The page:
Published August 21, 2017 | Version v1
Journal article Open

Adding the Third Dimension to Marine Conservation

  • 1. Department of Geography, The Hebrew University of Jerusalem, Mount Scopus, Jerusalem 91905, Israel; School of Earth and Environmental Sciences, ARC Centre of Excellence for Environmental Decisions, University of Queensland, Brisbane, Queensland,Australia
  • 2. he Biodiversity Research Group, The School of Biological Sciences, ARC Centre of Excellence for Environmental Decisions and NESP ThreatenedSpecies hub, Centre for Biodiversity & Conservation Science, The University of Queensland, Brisbane, Queensland, Australia
  • 3. Department of Life and Environmental Sciences, Polytechnic University of Marche, 60131, Ancona, Italy; Stazione Zoologica Anton Dohrn, Naples, Italy

Description

The Earth’s oceans are inherently 3-D in nature. Many physical, environmental, and biotic processes vary widely across depths. In recent years, human activities, such as oil drilling, mining, and fishing are rapidly expanding into deeper, frontier ocean areas, where much of the biodiversity remains unknown. Most current conservation actions, management decisions and policies of pelagic and benthic domains do not explicitly incorporate the 3-D nature of the oceans and are still based on a two-dimensional approach. Here, we review current advances in marine research and conservation, aiming to advance towards incorporating the third dimension in marine systematic conservation planning. We highlight the importance and potential of vertical conservation planning and zoning from the sea surface to the seafloor. We propose that undertaking marine conservation, management and environmental decisions in 3-D has the potential to revolutionize marine conservation research, practice and legislation.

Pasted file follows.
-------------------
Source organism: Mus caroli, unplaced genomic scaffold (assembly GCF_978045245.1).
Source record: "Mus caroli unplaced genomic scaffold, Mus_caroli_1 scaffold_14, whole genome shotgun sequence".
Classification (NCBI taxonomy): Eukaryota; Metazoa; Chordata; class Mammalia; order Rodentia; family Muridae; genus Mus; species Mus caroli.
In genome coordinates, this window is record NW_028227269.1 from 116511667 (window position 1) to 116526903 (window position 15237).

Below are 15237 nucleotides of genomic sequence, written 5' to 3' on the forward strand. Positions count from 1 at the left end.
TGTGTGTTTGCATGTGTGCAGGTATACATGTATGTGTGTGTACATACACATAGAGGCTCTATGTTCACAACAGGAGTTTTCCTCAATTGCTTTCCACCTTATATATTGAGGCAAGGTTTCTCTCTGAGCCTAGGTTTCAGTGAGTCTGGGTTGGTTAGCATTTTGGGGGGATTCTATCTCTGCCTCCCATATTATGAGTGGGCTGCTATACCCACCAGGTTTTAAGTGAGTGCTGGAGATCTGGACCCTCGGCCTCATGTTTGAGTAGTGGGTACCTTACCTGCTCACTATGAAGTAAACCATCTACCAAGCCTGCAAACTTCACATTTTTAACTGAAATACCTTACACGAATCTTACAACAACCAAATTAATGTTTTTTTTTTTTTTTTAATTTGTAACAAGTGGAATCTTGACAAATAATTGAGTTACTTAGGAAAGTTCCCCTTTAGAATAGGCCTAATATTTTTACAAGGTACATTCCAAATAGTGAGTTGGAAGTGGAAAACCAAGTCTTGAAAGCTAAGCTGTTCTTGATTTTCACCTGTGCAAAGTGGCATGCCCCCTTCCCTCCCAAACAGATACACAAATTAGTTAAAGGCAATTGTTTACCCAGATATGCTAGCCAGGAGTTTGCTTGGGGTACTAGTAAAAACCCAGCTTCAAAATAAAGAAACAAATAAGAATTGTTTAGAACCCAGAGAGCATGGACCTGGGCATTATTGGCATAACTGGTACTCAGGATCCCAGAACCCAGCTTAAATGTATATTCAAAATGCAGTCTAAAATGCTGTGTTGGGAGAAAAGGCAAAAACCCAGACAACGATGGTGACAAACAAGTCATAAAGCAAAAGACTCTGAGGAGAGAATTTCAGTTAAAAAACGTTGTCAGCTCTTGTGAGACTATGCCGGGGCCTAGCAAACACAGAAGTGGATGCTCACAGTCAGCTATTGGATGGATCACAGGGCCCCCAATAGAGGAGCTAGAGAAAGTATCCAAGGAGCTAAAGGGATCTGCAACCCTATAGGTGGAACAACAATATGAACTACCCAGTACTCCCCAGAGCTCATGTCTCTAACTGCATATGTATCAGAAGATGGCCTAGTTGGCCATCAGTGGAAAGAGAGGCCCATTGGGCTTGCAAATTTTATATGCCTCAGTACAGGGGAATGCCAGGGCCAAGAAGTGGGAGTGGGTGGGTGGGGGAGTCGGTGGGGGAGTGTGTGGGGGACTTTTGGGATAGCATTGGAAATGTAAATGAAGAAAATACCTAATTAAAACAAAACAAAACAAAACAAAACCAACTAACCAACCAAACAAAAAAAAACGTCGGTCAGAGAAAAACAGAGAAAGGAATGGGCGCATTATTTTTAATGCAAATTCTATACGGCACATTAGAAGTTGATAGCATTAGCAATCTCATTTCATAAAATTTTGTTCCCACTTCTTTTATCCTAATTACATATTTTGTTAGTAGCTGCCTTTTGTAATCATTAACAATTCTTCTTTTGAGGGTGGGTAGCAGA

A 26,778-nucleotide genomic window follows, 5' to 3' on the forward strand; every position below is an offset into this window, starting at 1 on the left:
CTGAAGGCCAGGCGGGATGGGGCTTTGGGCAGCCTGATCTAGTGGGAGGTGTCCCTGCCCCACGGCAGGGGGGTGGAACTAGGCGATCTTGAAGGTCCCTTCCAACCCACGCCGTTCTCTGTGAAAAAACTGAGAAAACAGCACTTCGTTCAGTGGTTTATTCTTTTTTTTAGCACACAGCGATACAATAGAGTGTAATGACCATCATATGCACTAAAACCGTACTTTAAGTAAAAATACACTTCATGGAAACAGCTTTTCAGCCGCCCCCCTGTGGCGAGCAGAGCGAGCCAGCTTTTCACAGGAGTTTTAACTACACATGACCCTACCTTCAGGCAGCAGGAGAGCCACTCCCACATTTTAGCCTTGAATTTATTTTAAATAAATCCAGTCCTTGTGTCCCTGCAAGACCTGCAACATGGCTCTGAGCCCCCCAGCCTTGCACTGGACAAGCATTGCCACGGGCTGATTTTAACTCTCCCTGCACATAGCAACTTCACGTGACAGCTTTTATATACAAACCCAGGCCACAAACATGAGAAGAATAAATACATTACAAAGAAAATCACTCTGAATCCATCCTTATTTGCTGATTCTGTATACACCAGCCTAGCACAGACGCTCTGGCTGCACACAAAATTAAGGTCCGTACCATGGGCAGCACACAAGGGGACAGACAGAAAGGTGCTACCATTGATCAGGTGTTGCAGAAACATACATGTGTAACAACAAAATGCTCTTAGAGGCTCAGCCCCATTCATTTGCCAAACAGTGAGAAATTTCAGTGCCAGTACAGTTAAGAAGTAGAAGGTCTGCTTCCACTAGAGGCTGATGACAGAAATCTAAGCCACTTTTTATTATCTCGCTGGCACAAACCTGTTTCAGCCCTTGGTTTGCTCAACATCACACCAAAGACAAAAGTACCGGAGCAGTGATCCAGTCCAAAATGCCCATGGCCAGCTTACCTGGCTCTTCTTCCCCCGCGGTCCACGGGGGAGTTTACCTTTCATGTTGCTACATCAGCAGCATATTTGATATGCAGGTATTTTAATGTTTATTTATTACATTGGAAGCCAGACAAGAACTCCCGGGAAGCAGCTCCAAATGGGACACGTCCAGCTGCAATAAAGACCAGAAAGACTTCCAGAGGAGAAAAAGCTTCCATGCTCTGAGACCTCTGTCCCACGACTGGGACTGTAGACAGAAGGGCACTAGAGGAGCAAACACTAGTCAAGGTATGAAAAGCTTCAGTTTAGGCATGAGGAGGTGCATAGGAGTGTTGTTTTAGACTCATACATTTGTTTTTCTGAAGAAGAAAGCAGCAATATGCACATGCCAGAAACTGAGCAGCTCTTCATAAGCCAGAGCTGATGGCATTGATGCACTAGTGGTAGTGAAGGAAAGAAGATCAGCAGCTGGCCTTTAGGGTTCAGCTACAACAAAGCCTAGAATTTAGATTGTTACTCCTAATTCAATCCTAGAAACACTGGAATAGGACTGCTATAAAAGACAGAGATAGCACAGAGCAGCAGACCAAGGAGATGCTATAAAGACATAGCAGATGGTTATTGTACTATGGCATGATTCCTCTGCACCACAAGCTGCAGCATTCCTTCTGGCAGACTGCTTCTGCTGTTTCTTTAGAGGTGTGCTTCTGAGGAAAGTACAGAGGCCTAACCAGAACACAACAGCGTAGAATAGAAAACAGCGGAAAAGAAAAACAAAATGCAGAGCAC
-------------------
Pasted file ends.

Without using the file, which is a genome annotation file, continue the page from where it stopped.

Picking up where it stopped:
Notes

We thank Simonetta Fraschetti, the University of Salento and the ARC Centre of Excellence for EnvironmentalDecisions for hosting and supporting the "3rd International Workshop on Advancing Conservation Planningthe Mediterranean Sea" in Lecce (Italy) where we started working on this paper. We thank Ruben Venegas and workshop participants for fruitful discussions. RD thanks the European Union's Horizon 2020 project MERCES(Marine Ecosystems Restoration under Changing Euro-pean Seas; grant agreement n. 689518) and IDEM (Implementation of the MSFD to the Deep MediterraneanSea; grant agreement 110661). SK is supported by theARC. We thank Tessa Mazor and three anonymous referees for their helpful comment

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Funding

MERCES – Marine Ecosystem Restoration in Changing European Seas 689518
European Commission